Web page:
Health Watch: Cartiva: Cushion your big toe

NEW YORK -- For patients with arthritis of the big toe, surgery to fuse bones together often eliminates the pain, but comes with some side effects. Doctors are using a tiny shock absorber as a way to eliminate arthritis pain. Ivanhoe has more on how doctors used this method to bring relief to one of America's unsung heroes.

Fifty-nine-year-old Brian Bonsignore spent 25 years with the New York fire department. His last assignment was the most grueling of his career. He supervised what's known as the GPS unit recovering 911 victims and marking each location with a GPS tag.

"The government wanted to know where the body part or human remains were found," Brian shared.

The team spent eight months scouring the piles of rubble that remained at ground zero.

Brian continued, "It takes a toll on your knees, your legs, your joints. It takes a toll on every part of your body."

But it was the arthritis he developed in his big toe as a result that led Brian to Ettore Vulcano, MD, Orthopaedic Surgeon at Mount Sinai, West.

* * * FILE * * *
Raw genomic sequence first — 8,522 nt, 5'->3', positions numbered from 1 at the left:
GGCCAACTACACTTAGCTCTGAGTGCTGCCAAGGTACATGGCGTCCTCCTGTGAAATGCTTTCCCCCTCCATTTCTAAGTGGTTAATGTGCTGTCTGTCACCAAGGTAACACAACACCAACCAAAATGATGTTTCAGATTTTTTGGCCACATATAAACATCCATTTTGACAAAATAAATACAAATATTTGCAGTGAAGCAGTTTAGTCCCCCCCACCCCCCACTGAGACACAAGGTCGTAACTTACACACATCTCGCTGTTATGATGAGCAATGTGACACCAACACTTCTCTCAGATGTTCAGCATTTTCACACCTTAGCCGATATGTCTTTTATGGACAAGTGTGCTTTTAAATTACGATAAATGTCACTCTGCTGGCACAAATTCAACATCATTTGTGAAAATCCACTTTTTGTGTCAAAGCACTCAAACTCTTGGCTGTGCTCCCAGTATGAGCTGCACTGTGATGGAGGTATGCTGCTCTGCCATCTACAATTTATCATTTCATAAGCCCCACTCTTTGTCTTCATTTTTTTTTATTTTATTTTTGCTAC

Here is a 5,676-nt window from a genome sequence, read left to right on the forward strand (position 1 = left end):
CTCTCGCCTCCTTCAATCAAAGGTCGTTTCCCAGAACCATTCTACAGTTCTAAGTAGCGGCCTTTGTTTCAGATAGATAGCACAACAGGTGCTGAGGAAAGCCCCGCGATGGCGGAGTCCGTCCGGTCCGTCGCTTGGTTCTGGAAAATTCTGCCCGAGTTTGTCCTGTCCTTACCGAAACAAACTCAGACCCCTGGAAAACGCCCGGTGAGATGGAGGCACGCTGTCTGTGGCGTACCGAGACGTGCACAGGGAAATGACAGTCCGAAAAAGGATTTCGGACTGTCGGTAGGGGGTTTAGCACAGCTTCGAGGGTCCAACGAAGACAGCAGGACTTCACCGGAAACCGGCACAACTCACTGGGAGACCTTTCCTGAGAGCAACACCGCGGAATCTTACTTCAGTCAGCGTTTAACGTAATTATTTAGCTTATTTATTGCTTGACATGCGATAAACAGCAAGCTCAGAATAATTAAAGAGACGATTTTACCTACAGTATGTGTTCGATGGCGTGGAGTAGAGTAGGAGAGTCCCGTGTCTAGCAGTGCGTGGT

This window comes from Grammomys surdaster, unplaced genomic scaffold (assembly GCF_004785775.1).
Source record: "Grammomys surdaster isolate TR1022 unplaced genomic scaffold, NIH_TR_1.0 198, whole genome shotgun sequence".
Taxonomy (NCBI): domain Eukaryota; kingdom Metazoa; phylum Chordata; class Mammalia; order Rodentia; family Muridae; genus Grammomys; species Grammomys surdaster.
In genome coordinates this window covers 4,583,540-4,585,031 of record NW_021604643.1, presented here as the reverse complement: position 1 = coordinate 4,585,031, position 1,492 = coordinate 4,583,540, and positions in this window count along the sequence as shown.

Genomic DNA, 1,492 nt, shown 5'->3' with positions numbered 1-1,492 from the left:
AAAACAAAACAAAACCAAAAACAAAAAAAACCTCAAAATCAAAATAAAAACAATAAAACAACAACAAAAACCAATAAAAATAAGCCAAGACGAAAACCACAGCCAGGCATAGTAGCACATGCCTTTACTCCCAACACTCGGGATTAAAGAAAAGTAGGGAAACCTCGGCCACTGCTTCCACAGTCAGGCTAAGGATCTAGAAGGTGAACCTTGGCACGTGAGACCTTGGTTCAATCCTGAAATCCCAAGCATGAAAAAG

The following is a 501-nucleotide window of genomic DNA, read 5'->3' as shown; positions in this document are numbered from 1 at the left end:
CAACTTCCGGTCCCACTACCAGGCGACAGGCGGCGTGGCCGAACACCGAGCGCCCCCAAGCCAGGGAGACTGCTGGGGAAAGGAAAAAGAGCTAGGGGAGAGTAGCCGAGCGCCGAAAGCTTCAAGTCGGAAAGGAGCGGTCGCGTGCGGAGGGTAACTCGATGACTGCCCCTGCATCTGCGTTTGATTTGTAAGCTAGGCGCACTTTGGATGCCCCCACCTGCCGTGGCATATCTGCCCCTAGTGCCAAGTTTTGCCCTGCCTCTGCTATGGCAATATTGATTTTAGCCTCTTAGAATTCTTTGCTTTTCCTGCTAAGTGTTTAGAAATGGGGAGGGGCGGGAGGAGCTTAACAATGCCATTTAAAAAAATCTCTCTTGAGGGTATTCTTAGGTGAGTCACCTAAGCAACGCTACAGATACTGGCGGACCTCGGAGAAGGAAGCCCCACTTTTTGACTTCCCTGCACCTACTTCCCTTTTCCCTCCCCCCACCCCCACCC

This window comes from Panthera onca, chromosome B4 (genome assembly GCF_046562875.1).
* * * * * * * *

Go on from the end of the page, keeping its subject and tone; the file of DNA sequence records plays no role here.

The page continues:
"Now the gold standard for treating this condition has been, and still is, fusion," said Dr. Vulcano.

Fusing the bones in his toe would eliminate pain, but also limit the range of motion. That's why Brian opted for surgery to insert a cushion in between the toe bones. It's called Cartiva.

"It's a synthetic cartilage plug. It's made of a material similar to that used for contact lenses," stated Dr. Vulcano.

Dr. Vulcano made an incision in the top of the toe, drilled a small hole in the joint, then slid the insert into place. The procedure took 30 minutes. Brian was up and moving in just a few days.

"Just enjoying my feet and walking around without any pain," said Brian.

Dr. Vulcano says Cartiva is a good option for patients with end-stage arthritis in their big toes. If Cartiva doesn't relieve the pain, fusion is still an option.